Applicant does not wish to be bound to any particular mechanism as to how solubilization occurs. However, one possible explanation for this phenomenon is complex formation between the electronegative nitrogen or oxygen atoms, or both, of the heterocyclic ring with an electron deficient center of the metal complex or acidic function in the dye molecule. In addition, the lyophilic nature of the remainder of the heterocyclic ring containing molecule together with any polymers present render the complexed molecule more soluble in organic solvent systems. This explanation is substantiated by the fact that one sees a variation in effectiveness of various oxazolidines as dye solubilizers. For example, (in an aromatic hydrocarbon solvent) an acrylic copolymer of the composition (all parts by weight): butyl acrylate (90)/methyl methacrylate (5)/oxazolidinylethyl methacrylate (5) provides very good solubilization of the metal complex dyes which presumably complex with the oxazolidine group. On the other hand, oxazolidines such as 2-isopropyl-3-methyloxazolidine which contain no large hydrocarbon residue do not change the lyophilic character of the dye complexed to the same extent and although they improve the solubilization, the degree of improvement of solubilization is less. Intermediate between these two mentioned oxazolidines is 3-butryloxethyloxazolidine. Therefore, all of the heterocyclic tertiary amines (I, supra) provide some solubilization. However, the preferred amines contain groups on the nitrogen atom which improve the lyophilic character of the complex.
The basicity or nucleophilicity of the heterocyclic tertiary amine employed is critical when the isocyanates are employed as a component of the coating. The heterocyclic tertiary amines (I) are less basic and less nucleophilic than ordinary trialkyl amines in which there are no electronegative atoms neighboring to the basic nitrogen atom. The pKa of the conjugate acid of an oxazolidine, for example, can be estimated to be 1-2 pKa units lower than ordinary trialkylamine.
It is well known that tertiary amines cause trimerization or polymerization of reactive urethane systems. However, possibly because of the lower basicity of the heterocyclic tertiary amines of the instant invention they can be employed with reactive isocyanate systems since the rate of polymerization of the isocyanates has been reduced to the point where it no longer interferes with the desired reaction. Surprisingly it is thought that the heterocyclic amines of the instant invention possess a unique balance of basicity and nucleophilicity such that solubilization of Lewis Acid type dyes is enhanced yet polymerization of isocyanates is not encouraged.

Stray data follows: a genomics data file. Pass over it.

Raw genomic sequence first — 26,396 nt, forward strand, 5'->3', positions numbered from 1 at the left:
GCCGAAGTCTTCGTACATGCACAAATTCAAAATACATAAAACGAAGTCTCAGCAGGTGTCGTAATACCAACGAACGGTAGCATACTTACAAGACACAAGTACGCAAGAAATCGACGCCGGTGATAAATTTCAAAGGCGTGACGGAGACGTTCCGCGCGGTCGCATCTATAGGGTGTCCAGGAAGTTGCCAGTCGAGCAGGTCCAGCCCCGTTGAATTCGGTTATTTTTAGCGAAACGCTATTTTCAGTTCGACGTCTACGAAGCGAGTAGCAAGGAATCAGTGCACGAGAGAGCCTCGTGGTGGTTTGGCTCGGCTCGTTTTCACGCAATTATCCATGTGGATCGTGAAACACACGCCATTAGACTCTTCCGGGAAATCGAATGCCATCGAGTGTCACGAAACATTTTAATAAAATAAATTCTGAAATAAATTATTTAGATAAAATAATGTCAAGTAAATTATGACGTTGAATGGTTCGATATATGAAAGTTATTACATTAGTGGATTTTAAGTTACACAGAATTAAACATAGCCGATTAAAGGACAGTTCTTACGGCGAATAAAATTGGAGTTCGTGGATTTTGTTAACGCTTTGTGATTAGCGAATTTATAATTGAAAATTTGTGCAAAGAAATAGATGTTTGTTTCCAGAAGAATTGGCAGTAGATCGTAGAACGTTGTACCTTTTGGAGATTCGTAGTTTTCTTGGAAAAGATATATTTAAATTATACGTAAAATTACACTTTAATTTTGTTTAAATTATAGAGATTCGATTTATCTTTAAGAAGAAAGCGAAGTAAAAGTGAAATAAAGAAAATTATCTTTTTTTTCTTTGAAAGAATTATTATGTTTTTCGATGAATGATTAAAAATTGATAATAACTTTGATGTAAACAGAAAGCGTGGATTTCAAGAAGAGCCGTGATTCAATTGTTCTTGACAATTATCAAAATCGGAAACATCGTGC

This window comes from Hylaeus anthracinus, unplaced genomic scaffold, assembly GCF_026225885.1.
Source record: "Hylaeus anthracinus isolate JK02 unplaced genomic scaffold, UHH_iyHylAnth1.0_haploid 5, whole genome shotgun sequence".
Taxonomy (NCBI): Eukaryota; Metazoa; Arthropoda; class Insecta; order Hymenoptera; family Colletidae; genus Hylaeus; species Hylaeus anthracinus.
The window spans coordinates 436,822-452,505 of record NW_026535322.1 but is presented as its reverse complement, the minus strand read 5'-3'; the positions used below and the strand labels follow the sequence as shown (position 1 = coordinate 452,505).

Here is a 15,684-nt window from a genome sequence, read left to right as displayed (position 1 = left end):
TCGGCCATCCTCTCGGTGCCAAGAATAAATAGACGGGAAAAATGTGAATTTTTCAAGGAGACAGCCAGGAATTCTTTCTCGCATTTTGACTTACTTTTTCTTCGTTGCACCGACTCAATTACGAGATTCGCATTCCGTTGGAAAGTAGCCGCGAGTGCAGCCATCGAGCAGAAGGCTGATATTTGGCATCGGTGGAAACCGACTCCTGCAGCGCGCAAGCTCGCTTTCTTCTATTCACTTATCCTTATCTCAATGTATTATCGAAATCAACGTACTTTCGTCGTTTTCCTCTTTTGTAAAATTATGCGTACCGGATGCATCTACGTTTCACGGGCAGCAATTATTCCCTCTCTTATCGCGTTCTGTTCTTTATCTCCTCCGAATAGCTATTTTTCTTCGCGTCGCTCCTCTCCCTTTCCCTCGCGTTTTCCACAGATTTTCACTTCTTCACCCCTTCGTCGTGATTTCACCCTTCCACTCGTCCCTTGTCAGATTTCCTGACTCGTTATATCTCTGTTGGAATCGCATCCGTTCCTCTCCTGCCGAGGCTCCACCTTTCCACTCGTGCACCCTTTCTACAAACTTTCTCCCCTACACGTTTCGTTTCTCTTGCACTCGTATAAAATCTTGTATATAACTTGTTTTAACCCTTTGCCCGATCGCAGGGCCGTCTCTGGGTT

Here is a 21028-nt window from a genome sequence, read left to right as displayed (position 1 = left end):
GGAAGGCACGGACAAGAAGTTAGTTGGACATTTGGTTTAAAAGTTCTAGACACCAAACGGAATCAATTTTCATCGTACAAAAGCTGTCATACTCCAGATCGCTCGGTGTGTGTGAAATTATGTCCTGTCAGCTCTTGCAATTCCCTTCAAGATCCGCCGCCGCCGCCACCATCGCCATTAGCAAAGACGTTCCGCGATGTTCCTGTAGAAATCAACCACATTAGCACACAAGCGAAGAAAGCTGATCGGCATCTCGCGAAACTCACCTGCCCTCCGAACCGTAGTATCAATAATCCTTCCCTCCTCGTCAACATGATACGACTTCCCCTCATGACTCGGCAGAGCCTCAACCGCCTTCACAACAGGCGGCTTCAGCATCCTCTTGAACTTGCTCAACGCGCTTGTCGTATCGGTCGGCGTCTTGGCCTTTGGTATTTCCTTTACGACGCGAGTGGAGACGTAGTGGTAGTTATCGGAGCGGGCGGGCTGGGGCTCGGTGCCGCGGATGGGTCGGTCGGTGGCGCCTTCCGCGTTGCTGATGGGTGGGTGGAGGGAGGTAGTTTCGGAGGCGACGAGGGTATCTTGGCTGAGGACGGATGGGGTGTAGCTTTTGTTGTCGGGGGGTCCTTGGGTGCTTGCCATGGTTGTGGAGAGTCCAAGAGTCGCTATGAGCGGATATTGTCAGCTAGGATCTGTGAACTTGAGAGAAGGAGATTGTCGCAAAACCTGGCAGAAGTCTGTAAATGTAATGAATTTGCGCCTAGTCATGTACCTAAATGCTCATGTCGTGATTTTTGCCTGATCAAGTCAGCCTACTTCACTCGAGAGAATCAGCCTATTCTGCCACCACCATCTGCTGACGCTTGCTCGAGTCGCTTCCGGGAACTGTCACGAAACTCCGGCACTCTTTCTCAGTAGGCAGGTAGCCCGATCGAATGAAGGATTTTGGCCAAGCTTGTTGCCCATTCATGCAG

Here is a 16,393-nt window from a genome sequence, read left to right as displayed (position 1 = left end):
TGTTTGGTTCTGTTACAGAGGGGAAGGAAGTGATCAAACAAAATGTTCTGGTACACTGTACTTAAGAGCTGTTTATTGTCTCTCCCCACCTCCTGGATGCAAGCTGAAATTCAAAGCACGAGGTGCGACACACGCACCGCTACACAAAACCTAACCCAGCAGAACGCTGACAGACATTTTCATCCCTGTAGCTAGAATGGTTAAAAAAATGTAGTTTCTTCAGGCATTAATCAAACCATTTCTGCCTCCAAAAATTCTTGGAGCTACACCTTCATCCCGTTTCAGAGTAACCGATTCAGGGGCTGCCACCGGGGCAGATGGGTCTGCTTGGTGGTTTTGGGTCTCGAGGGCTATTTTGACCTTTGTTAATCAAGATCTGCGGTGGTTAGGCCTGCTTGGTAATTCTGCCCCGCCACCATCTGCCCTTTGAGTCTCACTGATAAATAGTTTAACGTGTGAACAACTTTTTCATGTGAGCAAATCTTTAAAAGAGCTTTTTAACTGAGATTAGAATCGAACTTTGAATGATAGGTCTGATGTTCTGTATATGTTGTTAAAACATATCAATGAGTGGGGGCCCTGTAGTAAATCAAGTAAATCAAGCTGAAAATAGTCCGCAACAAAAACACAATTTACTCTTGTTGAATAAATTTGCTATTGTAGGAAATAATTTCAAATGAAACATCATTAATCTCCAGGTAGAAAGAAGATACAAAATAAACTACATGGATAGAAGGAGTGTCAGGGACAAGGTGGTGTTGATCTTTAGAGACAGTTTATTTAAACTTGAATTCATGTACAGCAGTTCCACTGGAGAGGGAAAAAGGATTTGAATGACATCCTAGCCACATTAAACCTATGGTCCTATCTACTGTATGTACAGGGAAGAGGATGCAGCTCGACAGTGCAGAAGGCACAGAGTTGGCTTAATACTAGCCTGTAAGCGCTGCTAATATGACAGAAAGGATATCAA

The pKa of an oxazolidine or oxazine cannot be measured in water and thus cannot be compared to the pKa of many other tertiary amines which are readily available in tabulated form based on aqueous titrations. The reason for this is that oxazolidines and oxazines are not entirely stable in water and undergo a ring opening hydrolysis reaction. For example, on titration with an acid, oxazolidones can undergo some degree of ring opening in water thus leading to two possible protonated species, the one the conjugate of the oxazolidine base itself, the other a new species derived by hydrolysis. Various intermediate structures are possible including one in which the ring is opened but a carbonyl moiety is not split out as a separate molecule. ##STR4## wherein R1, R2 and R3 are as defined above.
The amount of heterocyclic tertiary amine (I, supra) employed may vary from a minimum of 10-5 moles of amine/gram of solid dye to about 10-1 moles of amine/gram of solid dye and is preferably in the range of from about 10-4 moles of amine/gram of solid dye to about 10-3 moles of amine/gram of solid dye.